A view from street levelIt is prudent to support street vendors financially and help them evolve as formal entrepreneurs.
Street vendors are a ubiquitous sight in major cities in South Asia and much of the third world. They serve not only as a cog in the wheel of the informal economy, but also as convenient agents for the purchase of daily vegetables, fruits and other consumables. And yet, they are the ones who face the ire of authorities all the time as if they were the only obstacles to the gentrification of cities. Authorities, particularly in Kathmandu Valley, are harsh on pavement hawkers, most of whom come from economically poor regions, often driving them to unemployment and dislocation.
The coronavirus pandemic has been a difficult time for street vendors as they regularly become targets of extreme policing from security personnel and municipality officials as if they are the most potent agents for coronavirus transmission. On the contrary, their mobile shops that operate in the open air are comparatively safer than brick-and-mortar shops within enclosed spaces. But try explaining this to the authorities. Logic and empathy evades the minds of these people who are constantly on the lookout for punching bags on whom they can flex their bureaucratic—and in times physical—muscles.
Officials, especially low-level staff of the municipality or the police, need some work to show their seniors. And they find it convenient to discipline, thrash and detain footpath sellers simply because the latter lack the social agency to resist. The vendors get little to no time to just run away with whatever goods they can pack up before the authorities catch them and confiscate or destroy their merchandise. This cycle of street vendors setting up shop and authorities chasing them away recurs throughout the year. But when the coronavirus pandemic is ravaging people’s means of survival, it is doubly punishing for the vendors, most of whom have to live from day to day. This happened during the lockdown last year, when authorities picked up street vegetable vendors even as brick-and-mortar shops continued to operate. It is no different this year.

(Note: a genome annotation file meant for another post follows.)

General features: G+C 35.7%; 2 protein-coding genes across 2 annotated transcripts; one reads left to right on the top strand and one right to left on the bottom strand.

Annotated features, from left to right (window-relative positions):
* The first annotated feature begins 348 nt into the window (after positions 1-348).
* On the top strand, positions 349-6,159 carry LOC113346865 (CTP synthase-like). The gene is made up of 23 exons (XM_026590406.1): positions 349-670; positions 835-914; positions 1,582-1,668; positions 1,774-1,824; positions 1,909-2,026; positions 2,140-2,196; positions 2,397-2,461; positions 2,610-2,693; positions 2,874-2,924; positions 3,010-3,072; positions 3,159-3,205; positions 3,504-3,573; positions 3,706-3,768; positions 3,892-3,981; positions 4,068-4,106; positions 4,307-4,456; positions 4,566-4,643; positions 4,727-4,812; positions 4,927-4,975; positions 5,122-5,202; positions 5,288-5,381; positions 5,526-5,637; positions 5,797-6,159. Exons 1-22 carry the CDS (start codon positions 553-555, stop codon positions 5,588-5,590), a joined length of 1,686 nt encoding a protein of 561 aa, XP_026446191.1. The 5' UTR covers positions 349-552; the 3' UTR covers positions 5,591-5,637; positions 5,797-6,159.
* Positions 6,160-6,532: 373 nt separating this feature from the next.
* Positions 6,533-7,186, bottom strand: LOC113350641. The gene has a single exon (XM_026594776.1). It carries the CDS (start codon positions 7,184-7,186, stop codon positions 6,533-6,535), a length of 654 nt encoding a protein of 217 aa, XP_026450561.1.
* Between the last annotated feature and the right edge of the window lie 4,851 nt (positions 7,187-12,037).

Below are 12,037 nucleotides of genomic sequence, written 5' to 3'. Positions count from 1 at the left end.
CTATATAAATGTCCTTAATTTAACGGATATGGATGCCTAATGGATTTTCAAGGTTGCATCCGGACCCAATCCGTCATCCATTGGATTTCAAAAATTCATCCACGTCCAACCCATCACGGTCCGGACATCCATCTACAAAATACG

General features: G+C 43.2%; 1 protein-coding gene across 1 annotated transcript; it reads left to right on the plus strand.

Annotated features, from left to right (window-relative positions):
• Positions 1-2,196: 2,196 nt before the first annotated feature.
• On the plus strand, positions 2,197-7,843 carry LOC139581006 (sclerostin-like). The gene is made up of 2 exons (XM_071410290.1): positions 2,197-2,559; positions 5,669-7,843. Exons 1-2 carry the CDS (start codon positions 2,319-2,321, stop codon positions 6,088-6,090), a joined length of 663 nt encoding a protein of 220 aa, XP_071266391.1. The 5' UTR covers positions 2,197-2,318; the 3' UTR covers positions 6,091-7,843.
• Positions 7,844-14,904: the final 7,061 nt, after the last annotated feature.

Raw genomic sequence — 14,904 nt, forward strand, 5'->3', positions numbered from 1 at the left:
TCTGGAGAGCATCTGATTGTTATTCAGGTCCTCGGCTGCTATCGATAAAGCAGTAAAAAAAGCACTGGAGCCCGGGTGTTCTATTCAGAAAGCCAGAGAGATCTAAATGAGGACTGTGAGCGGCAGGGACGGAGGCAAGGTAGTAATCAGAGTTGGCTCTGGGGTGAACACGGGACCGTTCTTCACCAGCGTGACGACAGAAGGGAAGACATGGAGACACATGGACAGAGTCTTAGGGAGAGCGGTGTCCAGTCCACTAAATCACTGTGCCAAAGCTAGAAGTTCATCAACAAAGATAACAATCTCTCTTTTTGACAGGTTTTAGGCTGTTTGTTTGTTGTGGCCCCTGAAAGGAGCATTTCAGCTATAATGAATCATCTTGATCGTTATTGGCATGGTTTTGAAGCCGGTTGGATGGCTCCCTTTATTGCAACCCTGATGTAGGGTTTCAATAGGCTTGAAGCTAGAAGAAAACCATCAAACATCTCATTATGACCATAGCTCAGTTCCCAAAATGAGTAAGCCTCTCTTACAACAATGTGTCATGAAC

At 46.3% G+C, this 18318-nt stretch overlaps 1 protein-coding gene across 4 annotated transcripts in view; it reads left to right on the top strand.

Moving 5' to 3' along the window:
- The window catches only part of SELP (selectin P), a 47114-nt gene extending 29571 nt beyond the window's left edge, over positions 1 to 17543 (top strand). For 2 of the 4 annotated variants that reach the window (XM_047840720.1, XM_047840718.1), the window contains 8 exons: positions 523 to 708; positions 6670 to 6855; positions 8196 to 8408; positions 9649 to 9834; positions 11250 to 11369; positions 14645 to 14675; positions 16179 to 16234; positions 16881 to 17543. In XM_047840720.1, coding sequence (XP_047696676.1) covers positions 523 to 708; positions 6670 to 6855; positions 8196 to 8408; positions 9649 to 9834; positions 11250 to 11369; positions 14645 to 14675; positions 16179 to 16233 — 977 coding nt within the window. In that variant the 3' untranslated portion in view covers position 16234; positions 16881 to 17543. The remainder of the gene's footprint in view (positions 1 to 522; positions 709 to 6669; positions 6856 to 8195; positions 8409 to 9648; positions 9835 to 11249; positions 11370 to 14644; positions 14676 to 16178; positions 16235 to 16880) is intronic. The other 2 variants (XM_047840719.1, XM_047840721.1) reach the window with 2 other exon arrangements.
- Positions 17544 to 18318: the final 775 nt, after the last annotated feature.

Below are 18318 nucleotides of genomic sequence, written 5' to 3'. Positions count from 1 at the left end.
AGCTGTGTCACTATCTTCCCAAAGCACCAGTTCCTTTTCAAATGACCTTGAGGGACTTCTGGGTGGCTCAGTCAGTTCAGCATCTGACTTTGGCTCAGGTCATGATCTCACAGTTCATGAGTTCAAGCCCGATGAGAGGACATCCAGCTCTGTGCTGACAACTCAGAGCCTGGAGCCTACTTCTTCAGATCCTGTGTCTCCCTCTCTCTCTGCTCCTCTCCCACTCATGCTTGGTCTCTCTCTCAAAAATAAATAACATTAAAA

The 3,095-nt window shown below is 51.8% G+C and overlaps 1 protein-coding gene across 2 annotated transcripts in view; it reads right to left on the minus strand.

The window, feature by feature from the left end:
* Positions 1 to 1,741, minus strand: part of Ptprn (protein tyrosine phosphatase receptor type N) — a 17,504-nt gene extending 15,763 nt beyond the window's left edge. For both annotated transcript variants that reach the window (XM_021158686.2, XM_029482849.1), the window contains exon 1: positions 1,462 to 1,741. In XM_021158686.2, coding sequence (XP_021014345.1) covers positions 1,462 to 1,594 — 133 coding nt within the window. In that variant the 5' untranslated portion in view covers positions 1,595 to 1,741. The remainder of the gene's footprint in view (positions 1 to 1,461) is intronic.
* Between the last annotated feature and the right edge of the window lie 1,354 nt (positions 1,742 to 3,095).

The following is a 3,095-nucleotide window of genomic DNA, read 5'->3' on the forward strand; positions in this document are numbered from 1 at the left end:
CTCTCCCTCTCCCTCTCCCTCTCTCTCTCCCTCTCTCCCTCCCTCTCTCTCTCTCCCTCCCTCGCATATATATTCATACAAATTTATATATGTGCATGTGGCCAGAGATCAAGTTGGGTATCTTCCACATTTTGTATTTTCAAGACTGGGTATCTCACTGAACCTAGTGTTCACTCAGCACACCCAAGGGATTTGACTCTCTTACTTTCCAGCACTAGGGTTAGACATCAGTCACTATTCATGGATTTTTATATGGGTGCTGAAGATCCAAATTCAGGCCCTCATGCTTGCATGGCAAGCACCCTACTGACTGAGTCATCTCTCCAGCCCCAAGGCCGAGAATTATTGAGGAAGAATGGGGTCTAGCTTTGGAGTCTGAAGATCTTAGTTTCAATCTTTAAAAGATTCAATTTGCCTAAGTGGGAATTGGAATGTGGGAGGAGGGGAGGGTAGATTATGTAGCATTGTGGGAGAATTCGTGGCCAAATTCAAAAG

It is not only vegetable shop owners, though, who are harassed by authorities. Vendors of all hues, including persons with physical or visual disabilities who set up little shops or entertainment joints on street corners, are repeatedly harassed and deprived of their means to economic gain and survival. Moreover, some residential areas have put up notices asking street vendors not to enter their localities. This explains how society perpetuates the dehumanisation of pavement hawkers who, while belonging to the lower rungs of the economic ladder, depend on small-scale entrepreneurship for survival. In any case, it is not street vendors only who need to continue operating their shops. It is the common people who need to make fresh purchases from these sellers. Not everyone has the wherewithal to visit department stores or brick-and-mortar shops, or shop online.
There is no denying that the setting up of shops by street vendors at major junctions often impedes uninterrupted movement of vehicles and pedestrians. But the solution lies not in banishing them altogether, but managing and transitioning them to the formal sector. If the government and municipal authorities cannot guarantee minimum survival allowances for the poor, then they should facilitate uninterrupted operation of those shops while maintaining optimum safety precautions. Pandemic or no pandemic, it is prudent to support street vendors financially and help them evolve as formal entrepreneurs rather than rob them of their means of livelihood.